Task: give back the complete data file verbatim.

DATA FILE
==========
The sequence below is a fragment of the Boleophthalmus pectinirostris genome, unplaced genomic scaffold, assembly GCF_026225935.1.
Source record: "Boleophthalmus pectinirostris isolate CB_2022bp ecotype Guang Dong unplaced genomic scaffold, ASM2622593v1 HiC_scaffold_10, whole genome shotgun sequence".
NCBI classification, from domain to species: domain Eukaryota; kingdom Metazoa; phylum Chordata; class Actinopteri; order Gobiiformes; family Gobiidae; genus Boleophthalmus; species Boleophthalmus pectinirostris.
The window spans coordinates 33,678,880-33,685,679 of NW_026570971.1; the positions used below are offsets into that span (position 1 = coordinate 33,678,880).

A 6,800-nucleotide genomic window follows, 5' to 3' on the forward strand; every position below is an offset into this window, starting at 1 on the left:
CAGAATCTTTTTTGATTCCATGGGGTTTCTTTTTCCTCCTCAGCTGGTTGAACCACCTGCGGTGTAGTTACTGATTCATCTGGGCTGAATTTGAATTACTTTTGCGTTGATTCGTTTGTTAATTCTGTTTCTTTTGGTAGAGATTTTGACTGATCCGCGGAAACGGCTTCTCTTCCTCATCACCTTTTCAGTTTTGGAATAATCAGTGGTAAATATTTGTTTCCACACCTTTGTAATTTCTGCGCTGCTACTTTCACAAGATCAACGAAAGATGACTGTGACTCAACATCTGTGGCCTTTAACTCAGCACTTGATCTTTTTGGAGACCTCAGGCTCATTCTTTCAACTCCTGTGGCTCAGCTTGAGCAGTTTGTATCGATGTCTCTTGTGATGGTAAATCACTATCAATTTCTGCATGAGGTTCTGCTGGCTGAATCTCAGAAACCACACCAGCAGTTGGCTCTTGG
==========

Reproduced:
The sequence below is a fragment of the Boleophthalmus pectinirostris genome, unplaced genomic scaffold, assembly GCF_026225935.1.
Source record: "Boleophthalmus pectinirostris isolate CB_2022bp ecotype Guang Dong unplaced genomic scaffold, ASM2622593v1 HiC_scaffold_10, whole genome shotgun sequence".
NCBI classification, from domain to species: domain Eukaryota; kingdom Metazoa; phylum Chordata; class Actinopteri; order Gobiiformes; family Gobiidae; genus Boleophthalmus; species Boleophthalmus pectinirostris.
The window spans coordinates 33,678,880-33,685,679 of NW_026570971.1; the positions used below are offsets into that span (position 1 = coordinate 33,678,880).

A 6,800-nucleotide genomic window follows, 5' to 3' on the forward strand; every position below is an offset into this window, starting at 1 on the left:
CAGAATCTTTTTTGATTCCATGGGGTTTCTTTTTCCTCCTCAGCTGGTTGAACCACCTGCGGTGTAGTTACTGATTCATCTGGGCTGAATTTGAATTACTTTTGCGTTGATTCGTTTGTTAATTCTGTTTCTTTTGGTAGAGATTTTGACTGATCCGCGGAAACGGCTTCTCTTCCTCATCACCTTTTCAGTTTTGGAATAATCAGTGGTAAATATTTGTTTCCACACCTTTGTAATTTCTGCGCTGCTACTTTCACAAGATCAACGAAAGATGACTGTGACTCAACATCTGTGGCCTTTAACTCAGCACTTGATCTTTTTGGAGACCTCAGGCTCATTCTTTCAACTCCTGTGGCTCAGCTTGAGCAGTTTGTATCGATGTCTCTTGTGATGGTAAATCACTATCAATTTCTGCATGAGGTTCTGCTGGCTGAATCTCAGAAACCACACCAGCAGTTGGCTCTTGG